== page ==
For many, climate change is no longer recognized as the primary cause of cultural changes in the Near East. Instead, human landscape degradation, population growth, socioeconomic adjustments, and conflict have been proposed as the mechanisms that shaped the Neolithic Revolution. However, as Bar-Yosef noted, even if there is chronological correlation between climate changes and cultural developments, what is important is to understand how Neolithic societies dealt with these improving or deteriorating environments. Changes in bifacial stone tools provide a framework for examining some of these interactions by focusing on changing land use practices during the Neolithization process. The results of microwear analysis of 40 bifacial artifacts from early Pre-Pottery Neolithic (EPPNB) levels at Motza in the Judean hills document changes during the PPNA-PPNB transition at the onset of the Levantine Moist Period (ca. 8000 cal B.C.) when conditions for agriculture improved. EPPNB villagers added heavy-duty axes to a toolkit they had used for carpentry and began to clear forests for fields and grazing lands. Sustainable forest management continued for the duration of the PPN until the cumulative effects of tree-felling and overgrazing seem to have led to landscape degradation at end of the Pre-Pottery Neolithic C (PPNC), when a cold, dry climatic anomaly (6600-6000 cal B.C.) may have accelerated the reduction of woodlands. Early PPNB components at sites like Motza, with data from nearly five millennia of Neolithic occupations, show how complex hunter-gatherers and early food producers were able to establish sustainable resource management systems even as climate changed, population increased, and social relations were redefined.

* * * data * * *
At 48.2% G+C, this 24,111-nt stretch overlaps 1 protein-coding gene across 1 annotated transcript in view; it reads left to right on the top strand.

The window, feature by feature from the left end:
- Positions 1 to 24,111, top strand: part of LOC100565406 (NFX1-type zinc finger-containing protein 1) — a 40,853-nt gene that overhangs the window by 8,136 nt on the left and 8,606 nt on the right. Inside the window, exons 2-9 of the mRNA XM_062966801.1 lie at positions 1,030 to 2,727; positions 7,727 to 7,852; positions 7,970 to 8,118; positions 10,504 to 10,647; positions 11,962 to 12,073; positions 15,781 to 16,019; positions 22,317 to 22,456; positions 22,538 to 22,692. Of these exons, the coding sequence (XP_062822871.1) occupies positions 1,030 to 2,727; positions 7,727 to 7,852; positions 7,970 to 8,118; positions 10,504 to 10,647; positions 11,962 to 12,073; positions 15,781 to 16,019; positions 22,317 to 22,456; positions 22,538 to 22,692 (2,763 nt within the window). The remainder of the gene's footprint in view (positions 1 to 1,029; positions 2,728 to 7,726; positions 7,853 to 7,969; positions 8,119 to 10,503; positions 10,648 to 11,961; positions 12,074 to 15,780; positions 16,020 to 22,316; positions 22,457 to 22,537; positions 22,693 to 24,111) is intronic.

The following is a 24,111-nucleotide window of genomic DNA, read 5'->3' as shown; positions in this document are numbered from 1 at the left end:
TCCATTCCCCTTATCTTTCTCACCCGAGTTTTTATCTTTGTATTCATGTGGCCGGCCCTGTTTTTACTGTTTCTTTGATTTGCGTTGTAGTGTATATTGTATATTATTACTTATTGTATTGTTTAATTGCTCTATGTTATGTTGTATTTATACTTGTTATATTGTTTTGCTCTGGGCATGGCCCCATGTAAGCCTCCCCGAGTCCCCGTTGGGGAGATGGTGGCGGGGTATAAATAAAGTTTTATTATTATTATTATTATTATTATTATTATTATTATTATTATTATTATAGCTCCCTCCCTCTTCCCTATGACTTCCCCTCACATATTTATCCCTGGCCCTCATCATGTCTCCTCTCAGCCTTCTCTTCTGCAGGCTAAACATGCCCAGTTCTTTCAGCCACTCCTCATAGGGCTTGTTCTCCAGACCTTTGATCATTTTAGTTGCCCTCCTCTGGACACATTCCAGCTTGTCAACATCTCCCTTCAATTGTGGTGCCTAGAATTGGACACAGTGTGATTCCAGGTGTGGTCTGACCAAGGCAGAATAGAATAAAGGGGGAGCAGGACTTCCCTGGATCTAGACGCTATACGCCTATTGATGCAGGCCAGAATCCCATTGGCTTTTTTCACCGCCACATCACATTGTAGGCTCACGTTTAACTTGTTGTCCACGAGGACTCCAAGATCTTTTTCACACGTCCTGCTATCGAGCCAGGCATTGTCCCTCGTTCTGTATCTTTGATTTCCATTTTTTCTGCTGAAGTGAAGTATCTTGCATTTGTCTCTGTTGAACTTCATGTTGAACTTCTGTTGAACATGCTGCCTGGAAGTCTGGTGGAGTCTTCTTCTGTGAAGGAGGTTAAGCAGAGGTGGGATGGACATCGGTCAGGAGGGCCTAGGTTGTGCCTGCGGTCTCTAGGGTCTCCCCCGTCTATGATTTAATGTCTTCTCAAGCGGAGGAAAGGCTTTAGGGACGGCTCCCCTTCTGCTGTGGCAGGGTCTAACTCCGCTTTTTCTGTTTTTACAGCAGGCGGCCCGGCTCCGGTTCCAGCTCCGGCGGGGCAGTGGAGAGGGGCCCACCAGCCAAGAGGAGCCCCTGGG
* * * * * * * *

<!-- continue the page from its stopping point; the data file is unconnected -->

Concepts: Climate change, Change, Neolithic, Fertile Crescent, Stone Age, Levant, Göbekli Tepe, Pre-Pottery Neolithic A